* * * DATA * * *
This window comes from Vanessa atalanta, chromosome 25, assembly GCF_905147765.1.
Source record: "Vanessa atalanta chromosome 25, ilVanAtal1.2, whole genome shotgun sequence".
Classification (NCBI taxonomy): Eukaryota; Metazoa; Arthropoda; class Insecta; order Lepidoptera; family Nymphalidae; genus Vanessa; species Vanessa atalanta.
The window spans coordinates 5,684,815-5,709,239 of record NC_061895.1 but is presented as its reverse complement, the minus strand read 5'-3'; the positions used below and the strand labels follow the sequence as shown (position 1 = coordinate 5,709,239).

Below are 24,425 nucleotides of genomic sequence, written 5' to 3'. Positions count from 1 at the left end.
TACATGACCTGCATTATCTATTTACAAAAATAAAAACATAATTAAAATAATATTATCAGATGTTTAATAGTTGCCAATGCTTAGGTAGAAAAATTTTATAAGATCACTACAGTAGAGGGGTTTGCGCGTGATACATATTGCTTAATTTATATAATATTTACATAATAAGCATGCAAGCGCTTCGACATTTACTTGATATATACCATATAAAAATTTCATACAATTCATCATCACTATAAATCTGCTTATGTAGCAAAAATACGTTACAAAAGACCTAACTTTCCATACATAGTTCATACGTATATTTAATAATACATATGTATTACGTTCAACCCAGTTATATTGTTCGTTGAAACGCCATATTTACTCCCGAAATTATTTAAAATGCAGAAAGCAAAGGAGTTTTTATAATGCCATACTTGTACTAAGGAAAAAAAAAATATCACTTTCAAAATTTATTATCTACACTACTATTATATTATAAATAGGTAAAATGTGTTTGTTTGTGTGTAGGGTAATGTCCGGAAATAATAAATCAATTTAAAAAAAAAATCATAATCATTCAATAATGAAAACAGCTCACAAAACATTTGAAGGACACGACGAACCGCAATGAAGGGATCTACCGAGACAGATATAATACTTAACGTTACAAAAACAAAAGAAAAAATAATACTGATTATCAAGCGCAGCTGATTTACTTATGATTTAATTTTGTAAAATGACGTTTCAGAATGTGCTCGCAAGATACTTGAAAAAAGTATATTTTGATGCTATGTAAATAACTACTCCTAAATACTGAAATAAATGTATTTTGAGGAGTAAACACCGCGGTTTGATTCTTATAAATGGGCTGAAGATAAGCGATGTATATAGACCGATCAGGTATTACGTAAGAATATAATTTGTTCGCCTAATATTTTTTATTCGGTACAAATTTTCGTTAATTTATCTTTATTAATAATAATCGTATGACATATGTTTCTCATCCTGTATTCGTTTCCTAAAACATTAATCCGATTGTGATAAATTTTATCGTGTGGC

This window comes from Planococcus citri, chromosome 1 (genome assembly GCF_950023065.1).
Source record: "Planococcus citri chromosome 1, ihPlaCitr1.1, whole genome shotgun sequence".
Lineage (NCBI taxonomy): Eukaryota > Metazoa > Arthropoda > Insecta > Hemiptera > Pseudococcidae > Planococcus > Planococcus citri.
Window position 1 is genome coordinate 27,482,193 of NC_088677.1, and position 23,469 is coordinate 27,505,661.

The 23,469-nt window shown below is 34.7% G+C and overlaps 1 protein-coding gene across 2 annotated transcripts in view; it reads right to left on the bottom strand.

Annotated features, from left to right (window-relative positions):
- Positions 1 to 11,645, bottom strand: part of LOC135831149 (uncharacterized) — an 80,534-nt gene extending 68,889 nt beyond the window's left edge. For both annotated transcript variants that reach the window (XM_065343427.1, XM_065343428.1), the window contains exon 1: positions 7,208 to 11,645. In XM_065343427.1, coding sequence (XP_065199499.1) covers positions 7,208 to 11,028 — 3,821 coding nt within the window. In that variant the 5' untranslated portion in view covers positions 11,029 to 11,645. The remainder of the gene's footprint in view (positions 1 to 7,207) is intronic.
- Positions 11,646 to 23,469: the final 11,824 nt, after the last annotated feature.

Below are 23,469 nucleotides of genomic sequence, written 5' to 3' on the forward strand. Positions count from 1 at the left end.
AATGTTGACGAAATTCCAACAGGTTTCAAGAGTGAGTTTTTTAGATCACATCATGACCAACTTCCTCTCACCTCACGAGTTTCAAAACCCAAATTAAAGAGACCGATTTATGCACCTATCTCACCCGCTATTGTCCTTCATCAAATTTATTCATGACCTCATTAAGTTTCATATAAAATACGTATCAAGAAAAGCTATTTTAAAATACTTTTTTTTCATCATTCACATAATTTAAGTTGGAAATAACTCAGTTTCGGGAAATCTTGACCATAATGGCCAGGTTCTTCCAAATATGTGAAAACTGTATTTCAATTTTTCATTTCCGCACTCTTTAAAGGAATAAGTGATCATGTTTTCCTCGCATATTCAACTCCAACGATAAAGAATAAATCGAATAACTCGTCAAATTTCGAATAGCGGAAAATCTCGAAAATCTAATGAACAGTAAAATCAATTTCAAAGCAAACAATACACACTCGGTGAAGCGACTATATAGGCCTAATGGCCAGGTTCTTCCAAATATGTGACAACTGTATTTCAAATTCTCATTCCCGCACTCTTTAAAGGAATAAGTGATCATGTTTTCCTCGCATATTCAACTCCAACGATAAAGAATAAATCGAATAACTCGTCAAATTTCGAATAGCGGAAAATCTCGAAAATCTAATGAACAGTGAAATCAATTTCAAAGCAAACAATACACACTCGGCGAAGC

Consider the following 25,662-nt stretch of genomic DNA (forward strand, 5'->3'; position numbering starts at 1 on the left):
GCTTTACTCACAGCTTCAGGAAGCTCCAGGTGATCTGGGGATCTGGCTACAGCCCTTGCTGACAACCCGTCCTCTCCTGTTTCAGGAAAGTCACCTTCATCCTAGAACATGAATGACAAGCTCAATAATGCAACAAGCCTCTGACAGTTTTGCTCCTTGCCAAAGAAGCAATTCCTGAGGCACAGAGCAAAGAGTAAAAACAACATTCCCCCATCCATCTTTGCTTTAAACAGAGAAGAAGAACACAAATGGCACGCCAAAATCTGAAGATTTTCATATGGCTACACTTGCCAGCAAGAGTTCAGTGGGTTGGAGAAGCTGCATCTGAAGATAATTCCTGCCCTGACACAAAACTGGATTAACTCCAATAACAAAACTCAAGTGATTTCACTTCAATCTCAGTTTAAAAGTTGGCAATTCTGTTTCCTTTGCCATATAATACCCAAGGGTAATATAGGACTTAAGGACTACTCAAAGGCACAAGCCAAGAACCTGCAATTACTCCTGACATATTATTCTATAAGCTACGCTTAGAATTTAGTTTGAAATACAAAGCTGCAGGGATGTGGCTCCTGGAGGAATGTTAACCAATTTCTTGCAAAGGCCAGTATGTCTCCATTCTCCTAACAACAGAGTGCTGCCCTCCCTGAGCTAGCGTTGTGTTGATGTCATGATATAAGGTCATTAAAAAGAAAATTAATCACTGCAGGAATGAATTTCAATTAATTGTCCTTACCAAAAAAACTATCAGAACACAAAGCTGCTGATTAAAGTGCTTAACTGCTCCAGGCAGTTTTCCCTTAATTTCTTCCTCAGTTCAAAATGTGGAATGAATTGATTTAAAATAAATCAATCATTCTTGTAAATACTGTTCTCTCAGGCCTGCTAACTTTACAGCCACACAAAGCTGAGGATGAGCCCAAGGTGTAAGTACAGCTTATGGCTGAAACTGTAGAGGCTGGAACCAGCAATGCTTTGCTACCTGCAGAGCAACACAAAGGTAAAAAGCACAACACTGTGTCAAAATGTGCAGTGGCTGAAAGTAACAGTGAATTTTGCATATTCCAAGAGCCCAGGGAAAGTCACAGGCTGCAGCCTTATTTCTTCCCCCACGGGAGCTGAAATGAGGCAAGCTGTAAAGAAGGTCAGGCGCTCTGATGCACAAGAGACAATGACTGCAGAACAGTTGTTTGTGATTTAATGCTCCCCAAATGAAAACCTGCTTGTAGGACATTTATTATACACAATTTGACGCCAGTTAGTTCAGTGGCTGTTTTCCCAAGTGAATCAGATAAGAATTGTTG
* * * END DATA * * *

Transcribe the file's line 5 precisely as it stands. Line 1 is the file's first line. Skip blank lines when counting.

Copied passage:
Below are 24,425 nucleotides of genomic sequence, written 5' to 3'. Positions count from 1 at the left end.